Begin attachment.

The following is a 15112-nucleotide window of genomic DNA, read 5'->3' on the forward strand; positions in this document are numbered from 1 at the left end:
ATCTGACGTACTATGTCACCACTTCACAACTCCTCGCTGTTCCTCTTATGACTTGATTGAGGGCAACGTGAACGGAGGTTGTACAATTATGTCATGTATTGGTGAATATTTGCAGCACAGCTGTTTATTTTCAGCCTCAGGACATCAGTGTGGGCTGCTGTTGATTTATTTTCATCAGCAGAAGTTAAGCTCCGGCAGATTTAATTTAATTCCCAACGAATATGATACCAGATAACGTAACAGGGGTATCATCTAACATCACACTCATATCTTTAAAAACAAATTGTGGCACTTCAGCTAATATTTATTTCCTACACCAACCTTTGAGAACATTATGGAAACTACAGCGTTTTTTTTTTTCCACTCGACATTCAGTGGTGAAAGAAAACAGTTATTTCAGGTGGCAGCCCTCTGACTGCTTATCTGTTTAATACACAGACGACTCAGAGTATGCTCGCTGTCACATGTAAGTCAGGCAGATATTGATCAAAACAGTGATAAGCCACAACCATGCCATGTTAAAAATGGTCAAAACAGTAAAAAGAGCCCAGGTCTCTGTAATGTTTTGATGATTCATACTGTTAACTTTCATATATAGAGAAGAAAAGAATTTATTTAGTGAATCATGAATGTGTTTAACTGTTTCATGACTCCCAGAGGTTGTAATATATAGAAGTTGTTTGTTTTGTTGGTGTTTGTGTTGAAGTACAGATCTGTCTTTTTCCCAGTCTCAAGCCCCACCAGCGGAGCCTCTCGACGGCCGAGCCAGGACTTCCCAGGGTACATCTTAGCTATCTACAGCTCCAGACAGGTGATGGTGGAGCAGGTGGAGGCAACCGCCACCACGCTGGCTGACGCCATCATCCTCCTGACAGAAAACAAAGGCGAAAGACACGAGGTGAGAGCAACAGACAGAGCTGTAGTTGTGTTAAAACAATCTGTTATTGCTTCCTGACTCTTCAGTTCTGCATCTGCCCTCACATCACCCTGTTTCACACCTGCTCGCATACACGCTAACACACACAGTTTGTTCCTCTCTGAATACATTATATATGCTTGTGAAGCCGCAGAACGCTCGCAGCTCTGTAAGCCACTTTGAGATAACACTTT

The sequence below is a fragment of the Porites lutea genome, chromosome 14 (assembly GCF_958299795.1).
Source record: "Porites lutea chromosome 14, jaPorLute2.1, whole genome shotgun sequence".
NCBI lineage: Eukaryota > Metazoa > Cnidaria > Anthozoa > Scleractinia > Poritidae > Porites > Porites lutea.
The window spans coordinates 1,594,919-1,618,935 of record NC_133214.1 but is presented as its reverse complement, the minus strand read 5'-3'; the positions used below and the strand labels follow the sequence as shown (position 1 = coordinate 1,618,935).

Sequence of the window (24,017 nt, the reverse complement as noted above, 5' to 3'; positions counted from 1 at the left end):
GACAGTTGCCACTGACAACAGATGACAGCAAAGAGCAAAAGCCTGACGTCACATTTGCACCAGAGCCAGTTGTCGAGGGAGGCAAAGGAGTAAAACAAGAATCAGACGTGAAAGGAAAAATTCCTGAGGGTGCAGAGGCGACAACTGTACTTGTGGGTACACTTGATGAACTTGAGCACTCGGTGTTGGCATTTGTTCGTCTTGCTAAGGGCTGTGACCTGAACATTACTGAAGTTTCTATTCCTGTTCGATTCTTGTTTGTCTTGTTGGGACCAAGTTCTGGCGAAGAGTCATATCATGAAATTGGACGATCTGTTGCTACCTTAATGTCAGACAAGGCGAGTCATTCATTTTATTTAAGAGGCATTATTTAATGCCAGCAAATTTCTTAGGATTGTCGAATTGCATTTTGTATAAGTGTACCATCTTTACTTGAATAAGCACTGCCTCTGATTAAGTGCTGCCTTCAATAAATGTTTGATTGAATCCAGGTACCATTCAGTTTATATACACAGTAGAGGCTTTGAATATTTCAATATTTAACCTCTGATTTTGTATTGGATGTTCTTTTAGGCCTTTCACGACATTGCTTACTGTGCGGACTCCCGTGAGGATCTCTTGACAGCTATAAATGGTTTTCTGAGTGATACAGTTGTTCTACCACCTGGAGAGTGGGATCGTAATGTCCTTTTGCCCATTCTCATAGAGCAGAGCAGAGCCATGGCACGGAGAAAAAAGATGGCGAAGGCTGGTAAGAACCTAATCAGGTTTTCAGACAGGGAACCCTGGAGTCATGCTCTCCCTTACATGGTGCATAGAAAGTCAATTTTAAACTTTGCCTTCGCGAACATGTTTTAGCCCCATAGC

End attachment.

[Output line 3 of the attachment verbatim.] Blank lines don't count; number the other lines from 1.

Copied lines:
The sequence below is a fragment of the Porites lutea genome, chromosome 14 (assembly GCF_958299795.1).